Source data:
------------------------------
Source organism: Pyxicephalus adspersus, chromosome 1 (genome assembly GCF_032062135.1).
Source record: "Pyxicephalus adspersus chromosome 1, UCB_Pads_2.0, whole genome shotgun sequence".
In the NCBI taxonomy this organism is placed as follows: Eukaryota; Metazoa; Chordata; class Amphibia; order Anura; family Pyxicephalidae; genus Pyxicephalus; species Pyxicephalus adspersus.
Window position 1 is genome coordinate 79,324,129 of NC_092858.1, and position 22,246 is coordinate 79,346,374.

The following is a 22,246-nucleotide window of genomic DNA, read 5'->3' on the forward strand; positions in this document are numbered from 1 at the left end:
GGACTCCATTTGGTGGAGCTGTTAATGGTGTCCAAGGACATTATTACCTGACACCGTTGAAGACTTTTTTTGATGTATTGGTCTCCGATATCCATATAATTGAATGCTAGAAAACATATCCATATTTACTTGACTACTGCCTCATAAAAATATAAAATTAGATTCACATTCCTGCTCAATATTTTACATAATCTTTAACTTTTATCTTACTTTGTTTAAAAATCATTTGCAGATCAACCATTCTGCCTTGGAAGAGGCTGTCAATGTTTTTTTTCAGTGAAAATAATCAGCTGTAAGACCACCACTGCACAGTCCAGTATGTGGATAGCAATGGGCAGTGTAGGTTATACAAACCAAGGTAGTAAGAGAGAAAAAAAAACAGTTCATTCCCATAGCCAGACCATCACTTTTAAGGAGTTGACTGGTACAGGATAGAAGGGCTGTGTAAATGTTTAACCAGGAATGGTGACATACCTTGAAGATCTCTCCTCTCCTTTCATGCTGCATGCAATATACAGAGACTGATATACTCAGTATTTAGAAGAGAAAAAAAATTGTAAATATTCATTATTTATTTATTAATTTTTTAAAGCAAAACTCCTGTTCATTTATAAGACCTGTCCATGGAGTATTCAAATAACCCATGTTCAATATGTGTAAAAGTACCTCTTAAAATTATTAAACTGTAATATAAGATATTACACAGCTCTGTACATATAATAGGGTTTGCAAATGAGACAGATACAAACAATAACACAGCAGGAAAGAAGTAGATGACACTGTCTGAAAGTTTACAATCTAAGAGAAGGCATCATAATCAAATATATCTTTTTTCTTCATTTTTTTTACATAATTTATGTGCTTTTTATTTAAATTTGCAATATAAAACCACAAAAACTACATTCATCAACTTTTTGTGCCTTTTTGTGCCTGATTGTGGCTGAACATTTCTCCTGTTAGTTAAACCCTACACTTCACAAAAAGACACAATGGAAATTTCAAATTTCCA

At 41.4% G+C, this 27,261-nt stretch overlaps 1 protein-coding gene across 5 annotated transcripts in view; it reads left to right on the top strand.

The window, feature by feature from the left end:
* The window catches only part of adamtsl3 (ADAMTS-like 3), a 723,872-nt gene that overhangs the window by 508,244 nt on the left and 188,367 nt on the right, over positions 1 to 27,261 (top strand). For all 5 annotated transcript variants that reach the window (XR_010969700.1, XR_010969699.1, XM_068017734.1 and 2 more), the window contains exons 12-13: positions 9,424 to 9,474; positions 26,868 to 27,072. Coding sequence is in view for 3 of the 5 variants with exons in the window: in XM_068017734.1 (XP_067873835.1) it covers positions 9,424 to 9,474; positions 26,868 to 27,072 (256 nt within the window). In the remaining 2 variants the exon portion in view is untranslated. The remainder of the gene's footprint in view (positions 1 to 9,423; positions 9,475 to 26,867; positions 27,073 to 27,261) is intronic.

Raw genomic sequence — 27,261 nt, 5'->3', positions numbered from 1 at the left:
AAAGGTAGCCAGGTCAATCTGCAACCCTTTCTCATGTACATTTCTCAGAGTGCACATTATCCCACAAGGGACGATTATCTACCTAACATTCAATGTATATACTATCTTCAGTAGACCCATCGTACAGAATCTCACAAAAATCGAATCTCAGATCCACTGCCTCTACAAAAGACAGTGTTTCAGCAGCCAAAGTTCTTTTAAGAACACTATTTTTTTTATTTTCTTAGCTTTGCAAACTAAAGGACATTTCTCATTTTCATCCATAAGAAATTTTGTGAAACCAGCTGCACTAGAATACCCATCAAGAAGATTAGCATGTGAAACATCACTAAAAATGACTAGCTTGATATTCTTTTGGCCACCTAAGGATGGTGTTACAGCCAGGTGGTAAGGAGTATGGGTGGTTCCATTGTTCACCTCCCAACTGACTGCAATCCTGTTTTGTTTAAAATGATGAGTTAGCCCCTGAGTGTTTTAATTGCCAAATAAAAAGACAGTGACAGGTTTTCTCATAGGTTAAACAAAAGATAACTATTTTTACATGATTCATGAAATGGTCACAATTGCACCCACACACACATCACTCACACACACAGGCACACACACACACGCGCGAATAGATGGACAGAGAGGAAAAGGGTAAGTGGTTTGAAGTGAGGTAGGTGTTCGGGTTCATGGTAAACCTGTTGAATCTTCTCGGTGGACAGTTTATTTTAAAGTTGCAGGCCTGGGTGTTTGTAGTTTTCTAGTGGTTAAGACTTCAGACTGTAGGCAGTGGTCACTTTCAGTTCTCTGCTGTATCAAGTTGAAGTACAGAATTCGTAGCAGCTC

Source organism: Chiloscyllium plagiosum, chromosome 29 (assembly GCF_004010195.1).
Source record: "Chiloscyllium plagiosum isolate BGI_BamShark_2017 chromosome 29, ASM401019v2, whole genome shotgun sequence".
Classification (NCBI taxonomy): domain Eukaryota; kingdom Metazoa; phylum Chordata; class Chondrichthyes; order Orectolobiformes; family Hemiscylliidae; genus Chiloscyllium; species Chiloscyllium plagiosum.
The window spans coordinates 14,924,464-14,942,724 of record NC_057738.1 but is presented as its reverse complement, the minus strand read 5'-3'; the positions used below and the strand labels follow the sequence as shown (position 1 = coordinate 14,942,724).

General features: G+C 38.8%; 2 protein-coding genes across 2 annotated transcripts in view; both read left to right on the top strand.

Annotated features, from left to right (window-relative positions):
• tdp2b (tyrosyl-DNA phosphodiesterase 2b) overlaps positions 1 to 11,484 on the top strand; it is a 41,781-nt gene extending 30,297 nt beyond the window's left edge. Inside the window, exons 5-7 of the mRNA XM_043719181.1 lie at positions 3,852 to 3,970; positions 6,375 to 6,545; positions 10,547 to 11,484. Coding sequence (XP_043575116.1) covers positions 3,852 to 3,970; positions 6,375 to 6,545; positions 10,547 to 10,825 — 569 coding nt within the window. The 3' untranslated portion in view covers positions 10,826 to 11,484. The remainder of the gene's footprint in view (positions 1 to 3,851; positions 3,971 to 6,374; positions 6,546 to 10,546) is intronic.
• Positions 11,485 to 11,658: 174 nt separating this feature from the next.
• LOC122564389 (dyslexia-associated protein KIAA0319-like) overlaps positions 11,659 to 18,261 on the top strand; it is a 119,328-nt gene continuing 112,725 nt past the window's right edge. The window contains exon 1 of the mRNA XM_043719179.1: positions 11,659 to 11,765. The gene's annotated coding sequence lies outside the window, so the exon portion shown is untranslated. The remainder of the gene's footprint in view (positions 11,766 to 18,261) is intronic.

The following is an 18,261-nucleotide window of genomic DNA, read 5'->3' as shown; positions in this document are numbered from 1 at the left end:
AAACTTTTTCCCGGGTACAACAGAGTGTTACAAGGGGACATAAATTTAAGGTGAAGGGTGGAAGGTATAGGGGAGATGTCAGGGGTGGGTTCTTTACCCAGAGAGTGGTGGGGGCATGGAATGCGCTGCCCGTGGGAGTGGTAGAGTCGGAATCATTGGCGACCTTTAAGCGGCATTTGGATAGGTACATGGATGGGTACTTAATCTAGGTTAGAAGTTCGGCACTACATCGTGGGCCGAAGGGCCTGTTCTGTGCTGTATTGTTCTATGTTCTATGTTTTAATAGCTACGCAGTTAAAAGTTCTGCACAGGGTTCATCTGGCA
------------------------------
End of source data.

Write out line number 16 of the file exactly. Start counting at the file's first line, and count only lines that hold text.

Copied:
General features: G+C 38.8%; 2 protein-coding genes across 2 annotated transcripts in view; both read left to right on the top strand.